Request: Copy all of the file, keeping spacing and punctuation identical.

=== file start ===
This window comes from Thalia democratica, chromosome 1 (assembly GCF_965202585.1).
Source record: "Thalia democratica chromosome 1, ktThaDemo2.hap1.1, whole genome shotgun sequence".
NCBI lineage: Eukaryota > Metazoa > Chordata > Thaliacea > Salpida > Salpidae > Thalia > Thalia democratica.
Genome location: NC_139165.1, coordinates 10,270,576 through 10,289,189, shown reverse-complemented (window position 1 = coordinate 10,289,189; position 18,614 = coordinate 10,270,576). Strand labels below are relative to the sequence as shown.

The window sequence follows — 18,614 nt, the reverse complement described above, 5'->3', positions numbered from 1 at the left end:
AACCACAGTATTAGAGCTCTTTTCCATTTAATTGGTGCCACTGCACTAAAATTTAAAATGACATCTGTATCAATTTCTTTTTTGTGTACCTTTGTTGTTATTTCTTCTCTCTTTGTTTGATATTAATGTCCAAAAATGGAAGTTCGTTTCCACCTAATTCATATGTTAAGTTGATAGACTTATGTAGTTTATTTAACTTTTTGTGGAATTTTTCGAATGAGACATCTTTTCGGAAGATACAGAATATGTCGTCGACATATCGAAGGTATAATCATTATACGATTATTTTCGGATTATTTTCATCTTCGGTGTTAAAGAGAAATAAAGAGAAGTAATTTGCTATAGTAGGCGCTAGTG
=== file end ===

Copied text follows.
This window comes from Thalia democratica, chromosome 1 (assembly GCF_965202585.1).
Source record: "Thalia democratica chromosome 1, ktThaDemo2.hap1.1, whole genome shotgun sequence".
NCBI lineage: Eukaryota > Metazoa > Chordata > Thaliacea > Salpida > Salpidae > Thalia > Thalia democratica.
Genome location: NC_139165.1, coordinates 10,270,576 through 10,289,189, shown reverse-complemented (window position 1 = coordinate 10,289,189; position 18,614 = coordinate 10,270,576). Strand labels below are relative to the sequence as shown.

The window sequence follows — 18,614 nt, the reverse complement described above, 5'->3', positions numbered from 1 at the left end:
AACCACAGTATTAGAGCTCTTTTCCATTTAATTGGTGCCACTGCACTAAAATTTAAAATGACATCTGTATCAATTTCTTTTTTGTGTACCTTTGTTGTTATTTCTTCTCTCTTTGTTTGATATTAATGTCCAAAAATGGAAGTTCGTTTCCACCTAATTCATATGTTAAGTTGATAGACTTATGTAGTTTATTTAACTTTTTGTGGAATTTTTCGAATGAGACATCTTTTCGGAAGATACAGAATATGTCGTCGACATATCGAAGGTATAATCATTATACGATTATTTTCGGATTATTTTCATCTTCGGTGTTAAAGAGAAATAAAGAGAAGTAATTTGCTATAGTAGGCGCTAGTG